A tour of Boston’s Fenway Park, now America’s oldest active Major League baseball stadium, begins in the huge souvenir store across the street from it. I’m glad it did because I otherwise wouldn’t have seen that for-sale baseball signed by Carl Yastrzemski. Ted Williams was not available. That price would have been astronomical. Yaz’s was $350. Ruth was not around when I saw it. She had disappeared into the vastness of this retail behemoth because we still had 20 minutes before the tour began. She was looking at jewelry, caps, and, not too surprisingly, red socks.
We were both surprised that when we called that morning we got on the next tour available at 11 am. We had been told that this was a very popular activity and, at that time, the Red Socks still had a chance to be in the playoffs. Maybe the fact that they had lost the previous night helped. When it was time to leave on the tour, however, more than 50 people gathered for the walk across the street.
Our tour guide, Nick, was enthusiastic but seemed tired. Perhaps he had given his talk a few times too often because he lost his place a couple of times and often had trouble explaining things. I didn’t fully understand the fabled importance of the Green Monster, for example, until I got home. Perhaps Nick sensed that most of the tourers were Red Sox fans and detailed explanations weren’t necessary. The 8-times champion Boston Red Socks formed in 1901, and they won their first world championship 2 years later. Construction of Fenway Park began in 1912.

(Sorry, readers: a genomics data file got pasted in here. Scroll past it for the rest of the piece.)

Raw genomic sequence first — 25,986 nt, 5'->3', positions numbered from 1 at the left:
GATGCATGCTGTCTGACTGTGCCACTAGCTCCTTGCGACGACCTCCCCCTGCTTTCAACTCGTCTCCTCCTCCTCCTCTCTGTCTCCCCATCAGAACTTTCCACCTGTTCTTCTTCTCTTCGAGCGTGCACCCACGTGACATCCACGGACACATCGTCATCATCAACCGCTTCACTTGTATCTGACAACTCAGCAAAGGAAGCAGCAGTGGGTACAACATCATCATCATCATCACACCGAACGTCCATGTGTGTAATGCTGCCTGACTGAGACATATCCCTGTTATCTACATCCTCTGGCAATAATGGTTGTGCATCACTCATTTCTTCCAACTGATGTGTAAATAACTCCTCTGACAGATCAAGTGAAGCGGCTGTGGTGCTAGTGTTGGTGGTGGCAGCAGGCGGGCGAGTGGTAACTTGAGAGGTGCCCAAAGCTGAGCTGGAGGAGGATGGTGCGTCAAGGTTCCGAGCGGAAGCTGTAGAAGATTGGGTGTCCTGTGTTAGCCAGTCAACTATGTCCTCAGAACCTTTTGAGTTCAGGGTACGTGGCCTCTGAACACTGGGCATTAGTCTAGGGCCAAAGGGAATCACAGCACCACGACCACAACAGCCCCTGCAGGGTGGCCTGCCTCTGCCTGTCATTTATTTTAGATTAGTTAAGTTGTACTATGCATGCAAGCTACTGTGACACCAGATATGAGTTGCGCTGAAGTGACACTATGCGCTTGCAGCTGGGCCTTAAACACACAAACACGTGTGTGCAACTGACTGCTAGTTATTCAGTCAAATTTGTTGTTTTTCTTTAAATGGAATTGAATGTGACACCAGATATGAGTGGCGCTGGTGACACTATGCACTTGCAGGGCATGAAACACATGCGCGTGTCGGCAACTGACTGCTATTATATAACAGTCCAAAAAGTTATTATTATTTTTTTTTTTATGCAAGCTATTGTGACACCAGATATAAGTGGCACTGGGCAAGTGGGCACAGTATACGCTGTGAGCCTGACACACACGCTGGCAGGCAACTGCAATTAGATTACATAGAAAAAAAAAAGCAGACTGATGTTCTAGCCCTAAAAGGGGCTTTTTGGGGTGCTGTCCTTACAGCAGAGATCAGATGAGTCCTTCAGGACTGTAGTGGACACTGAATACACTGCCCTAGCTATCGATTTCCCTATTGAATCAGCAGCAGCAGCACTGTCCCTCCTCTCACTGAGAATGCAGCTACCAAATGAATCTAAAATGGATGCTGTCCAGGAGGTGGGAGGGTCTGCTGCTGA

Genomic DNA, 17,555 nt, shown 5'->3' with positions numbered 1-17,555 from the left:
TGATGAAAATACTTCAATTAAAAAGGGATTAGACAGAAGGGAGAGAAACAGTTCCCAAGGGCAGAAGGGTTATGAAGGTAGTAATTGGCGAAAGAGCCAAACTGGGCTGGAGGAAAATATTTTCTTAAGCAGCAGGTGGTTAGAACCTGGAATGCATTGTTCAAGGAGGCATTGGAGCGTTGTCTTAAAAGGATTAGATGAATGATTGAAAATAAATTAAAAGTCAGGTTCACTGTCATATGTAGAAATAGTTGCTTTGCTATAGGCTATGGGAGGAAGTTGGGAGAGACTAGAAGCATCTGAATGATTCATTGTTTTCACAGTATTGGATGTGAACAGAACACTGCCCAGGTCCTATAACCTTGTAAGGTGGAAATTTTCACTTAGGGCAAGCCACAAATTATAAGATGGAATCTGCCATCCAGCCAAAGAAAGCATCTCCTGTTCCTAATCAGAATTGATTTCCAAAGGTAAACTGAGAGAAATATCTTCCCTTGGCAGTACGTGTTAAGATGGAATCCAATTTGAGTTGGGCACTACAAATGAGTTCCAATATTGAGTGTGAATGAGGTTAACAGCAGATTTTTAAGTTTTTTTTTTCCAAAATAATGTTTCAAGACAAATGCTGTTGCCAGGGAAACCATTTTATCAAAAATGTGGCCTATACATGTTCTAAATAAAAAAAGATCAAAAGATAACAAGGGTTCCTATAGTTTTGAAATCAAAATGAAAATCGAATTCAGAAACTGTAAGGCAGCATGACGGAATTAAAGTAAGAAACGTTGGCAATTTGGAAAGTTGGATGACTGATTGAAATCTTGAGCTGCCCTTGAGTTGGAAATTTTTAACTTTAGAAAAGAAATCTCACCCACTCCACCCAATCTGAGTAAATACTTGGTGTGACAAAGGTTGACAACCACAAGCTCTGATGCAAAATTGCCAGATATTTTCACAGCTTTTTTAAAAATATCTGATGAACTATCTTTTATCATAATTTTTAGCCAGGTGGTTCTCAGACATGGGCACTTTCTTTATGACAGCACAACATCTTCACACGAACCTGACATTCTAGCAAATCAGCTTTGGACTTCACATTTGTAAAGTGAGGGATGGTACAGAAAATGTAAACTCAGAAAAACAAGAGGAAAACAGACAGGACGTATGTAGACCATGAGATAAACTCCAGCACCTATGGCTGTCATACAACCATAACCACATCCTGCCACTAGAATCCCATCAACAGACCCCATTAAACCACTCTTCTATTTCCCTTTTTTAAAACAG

The Green Monster was an area of Fenway that was subject to availability for tours. Luckily, we were soon seated in it. Nick told us that this was the best place to watch a game. When its 274 seats were added in 2003, they could be had for $5 but now they go for $250 or more and $10,000 is not unusual if a World Series game is being played. Nick also told us that baseballs fly up here at 100 mph and The Green Monster (TGM) is a great location to catch a home run ball. It started as a simple fence but is now the highest wall in a major league field and preventing home runs on many line drives. The 1934 manual scoreboard embedded in TGM is still used. The seats atop The Monster were added only 14 years ago, and sitting in them was the highlight of the tour according to the faces of locals.
We filed through the press box, saw an unexpected sight in the form of a large rooftop garden, and climbed many stairs. We did not go onto the playing field. Toward the end of the tour Nick told us that baseball wasn’t the only game played in Fenway and mentioned an upcoming hurling competition to illustrate. The tour ended in what appeared to be a makeshift museum with lots of stuff about Ted Williams. Seeing the red seat among a sea of green ones that his 1946 home run traveled 502 feet to was a definite highlight of the tour for me. At the time, it was the longest in-park home run in history and remains the longest “in park” in Fenway history. However, Yankee Mickey Mantle’s 656 feet blast in 1960 remains this professional sport’s longest home run.
ps. Bostonians still don’t have too much good to say about the Yankees who were The Highlanders the first time they faced them in Fenway Park in 1912.